The feedback was convincing.

“If anything, he was even better,” Gibbs said.

OK. Now they were convinced on talent and convinced on character. Next, they needed to make sure Keller would fit. The catch on Rule 5 selections is they must spend the entire season on the club’s big-league roster. That typically takes winning teams out of the mix, but even losing teams must have buy-in from their manager and coaches in making such a selection.

Cal Eldred was entering his first season as the Royals’ pitching coach. Watson sent him video of some players the club was considering, including Keller.

“That’s the first time I’d ever done that,” Watson said.

This worked on two levels. Most obviously, it was soliciting the opinion of the organization’s top judge of pitching talent. Eldred would be the one working closest with Keller, so his opinion mattered.

But also it meant dialogue — a chance for the scouts to hear directly from Eldred about what he saw and what’s important to him. That can only help the scouts better understand what to look for in the future.

“And Cal was huge on him,” Watson said. “This was a can’t-miss match.”

So, an update: Convinced on talent. Convinced on character. Convinced on fit. The last step was simply making sure they could get him. The Royals owned the 18th pick and knew that wouldn’t be enough.

One of Watson’s roles is gathering intel on other clubs’ intentions. Sometimes that means asking directly, and sometimes it’s more like a backroom game of 21 questions — Is he a pitcher? Latin American player? College kid?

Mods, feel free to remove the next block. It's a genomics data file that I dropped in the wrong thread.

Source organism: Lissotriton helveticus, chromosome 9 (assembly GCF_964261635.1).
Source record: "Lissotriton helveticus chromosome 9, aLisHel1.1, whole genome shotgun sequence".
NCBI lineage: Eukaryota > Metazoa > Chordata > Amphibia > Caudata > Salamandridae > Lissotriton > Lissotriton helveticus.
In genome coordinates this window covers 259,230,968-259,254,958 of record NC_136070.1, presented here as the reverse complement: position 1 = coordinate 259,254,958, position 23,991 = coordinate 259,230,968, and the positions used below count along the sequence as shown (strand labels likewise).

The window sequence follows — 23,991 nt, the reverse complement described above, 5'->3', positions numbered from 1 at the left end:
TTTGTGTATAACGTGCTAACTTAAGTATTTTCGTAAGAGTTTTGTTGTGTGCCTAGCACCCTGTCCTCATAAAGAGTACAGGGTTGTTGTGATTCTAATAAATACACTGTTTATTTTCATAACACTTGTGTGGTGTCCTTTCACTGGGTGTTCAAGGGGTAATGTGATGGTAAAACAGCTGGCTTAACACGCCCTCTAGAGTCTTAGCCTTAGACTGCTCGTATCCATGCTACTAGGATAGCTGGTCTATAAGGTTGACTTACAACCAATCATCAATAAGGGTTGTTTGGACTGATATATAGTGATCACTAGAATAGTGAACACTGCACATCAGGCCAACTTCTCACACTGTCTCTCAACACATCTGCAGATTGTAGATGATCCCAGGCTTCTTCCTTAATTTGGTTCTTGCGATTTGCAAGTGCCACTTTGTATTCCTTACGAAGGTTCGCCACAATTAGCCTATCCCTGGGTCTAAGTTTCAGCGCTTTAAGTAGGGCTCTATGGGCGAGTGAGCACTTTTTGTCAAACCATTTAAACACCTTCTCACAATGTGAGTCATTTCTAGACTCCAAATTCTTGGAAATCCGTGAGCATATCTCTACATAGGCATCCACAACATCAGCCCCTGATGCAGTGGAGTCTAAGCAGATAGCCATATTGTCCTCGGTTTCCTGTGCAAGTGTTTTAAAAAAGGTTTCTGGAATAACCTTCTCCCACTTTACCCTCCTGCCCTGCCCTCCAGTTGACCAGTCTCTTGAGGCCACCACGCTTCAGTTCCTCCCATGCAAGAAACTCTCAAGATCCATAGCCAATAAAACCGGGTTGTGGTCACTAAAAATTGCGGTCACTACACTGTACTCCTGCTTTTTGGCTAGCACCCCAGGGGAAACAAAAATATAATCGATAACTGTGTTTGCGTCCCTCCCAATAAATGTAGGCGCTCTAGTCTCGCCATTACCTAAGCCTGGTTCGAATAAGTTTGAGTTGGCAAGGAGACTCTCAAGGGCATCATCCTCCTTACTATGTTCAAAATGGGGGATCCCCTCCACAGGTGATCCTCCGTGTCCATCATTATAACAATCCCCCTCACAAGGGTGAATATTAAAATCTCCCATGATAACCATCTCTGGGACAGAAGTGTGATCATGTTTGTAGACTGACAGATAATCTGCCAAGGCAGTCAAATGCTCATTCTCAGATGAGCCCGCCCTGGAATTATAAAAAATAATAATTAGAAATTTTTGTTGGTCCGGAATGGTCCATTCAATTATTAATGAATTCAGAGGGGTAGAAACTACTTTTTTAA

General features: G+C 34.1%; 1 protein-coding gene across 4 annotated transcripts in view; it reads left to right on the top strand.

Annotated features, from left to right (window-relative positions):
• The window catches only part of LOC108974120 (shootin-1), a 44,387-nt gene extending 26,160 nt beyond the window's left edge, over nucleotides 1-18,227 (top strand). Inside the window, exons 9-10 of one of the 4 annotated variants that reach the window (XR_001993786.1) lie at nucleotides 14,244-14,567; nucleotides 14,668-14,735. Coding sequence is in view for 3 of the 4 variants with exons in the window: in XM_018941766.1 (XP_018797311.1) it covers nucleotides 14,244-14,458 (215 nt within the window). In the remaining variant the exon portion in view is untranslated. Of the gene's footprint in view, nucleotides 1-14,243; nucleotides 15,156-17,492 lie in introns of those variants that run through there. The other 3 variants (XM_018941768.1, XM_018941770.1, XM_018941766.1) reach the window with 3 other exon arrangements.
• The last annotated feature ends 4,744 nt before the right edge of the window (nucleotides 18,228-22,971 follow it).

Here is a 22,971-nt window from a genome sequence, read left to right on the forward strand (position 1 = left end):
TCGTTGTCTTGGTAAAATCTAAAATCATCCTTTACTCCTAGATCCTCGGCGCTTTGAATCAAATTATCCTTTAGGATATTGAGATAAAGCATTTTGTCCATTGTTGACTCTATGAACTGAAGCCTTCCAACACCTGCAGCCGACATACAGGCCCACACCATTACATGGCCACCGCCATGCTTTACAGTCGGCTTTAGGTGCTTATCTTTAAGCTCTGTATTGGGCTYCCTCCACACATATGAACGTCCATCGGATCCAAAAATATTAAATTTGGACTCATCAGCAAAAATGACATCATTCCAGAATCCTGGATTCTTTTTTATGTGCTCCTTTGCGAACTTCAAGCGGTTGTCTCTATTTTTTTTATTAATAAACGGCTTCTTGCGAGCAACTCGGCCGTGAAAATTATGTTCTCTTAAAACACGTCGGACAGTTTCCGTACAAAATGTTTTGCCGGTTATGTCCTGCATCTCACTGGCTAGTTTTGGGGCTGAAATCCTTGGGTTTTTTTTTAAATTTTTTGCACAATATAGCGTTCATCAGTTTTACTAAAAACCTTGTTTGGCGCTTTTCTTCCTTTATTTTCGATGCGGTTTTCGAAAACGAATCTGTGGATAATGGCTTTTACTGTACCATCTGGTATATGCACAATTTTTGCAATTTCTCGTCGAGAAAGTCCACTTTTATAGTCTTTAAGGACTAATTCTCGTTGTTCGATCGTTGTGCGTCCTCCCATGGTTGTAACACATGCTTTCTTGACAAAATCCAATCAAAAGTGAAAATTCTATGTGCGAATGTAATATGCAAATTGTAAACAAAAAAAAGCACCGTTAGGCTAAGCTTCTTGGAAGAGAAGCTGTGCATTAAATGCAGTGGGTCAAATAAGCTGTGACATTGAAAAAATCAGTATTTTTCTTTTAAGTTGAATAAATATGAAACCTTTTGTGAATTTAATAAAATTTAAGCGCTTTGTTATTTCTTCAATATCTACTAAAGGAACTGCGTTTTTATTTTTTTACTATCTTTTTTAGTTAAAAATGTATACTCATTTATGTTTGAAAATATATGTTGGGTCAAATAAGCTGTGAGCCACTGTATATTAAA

Based on that, the Royals bought the Reds’ pick at No. 5 overall for $150,000. They spent the same on the Mets’ No. 6 pick. Webster actually had outfielder Victor Reyes rated No. 1 overall (Reyes went first overall to the Detroit Tigers and is now back in the minors), but the Royals’ philosophy in the Rule 5 draft has historically been to take pitchers. And in this draft, Moore put a premium on finding potential starters.

They took Keller with the fifth pick, and Burch Smith with the sixth. Keller had the higher ceiling, Smith the higher floor. The Royals had their guy, reunited after missing him five years earlier.

“You can say we got lucky,” Webster said. “I’d say we were lucky he wasn’t put on the (Diamondbacks’) roster for sure, lucky he was there, and lucky he was even better than I thought he was.”

There is some truth in that. The Royals took Chris Ellis and Sam McWilliams in the most recent Rule 5 draft. Two more pitchers, one with more potential and the other with more certainty. McWilliams was cut in spring training and Ellis didn’t last a week on the big-league roster. This is still more art than science.

But with Keller, the process worked. It was a mixture of luck, yes, but also so much more. This is the Royals at their best. This is what they believe themselves to be, and what they need do more often to make the broader and more important process work.

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Sam Mellinger is a sports columnist for the Kansas City Star, where he’s worked since 2000. He has won numerous national and regional awards for coverage of the Chiefs, Royals, colleges, and other sports both national and local.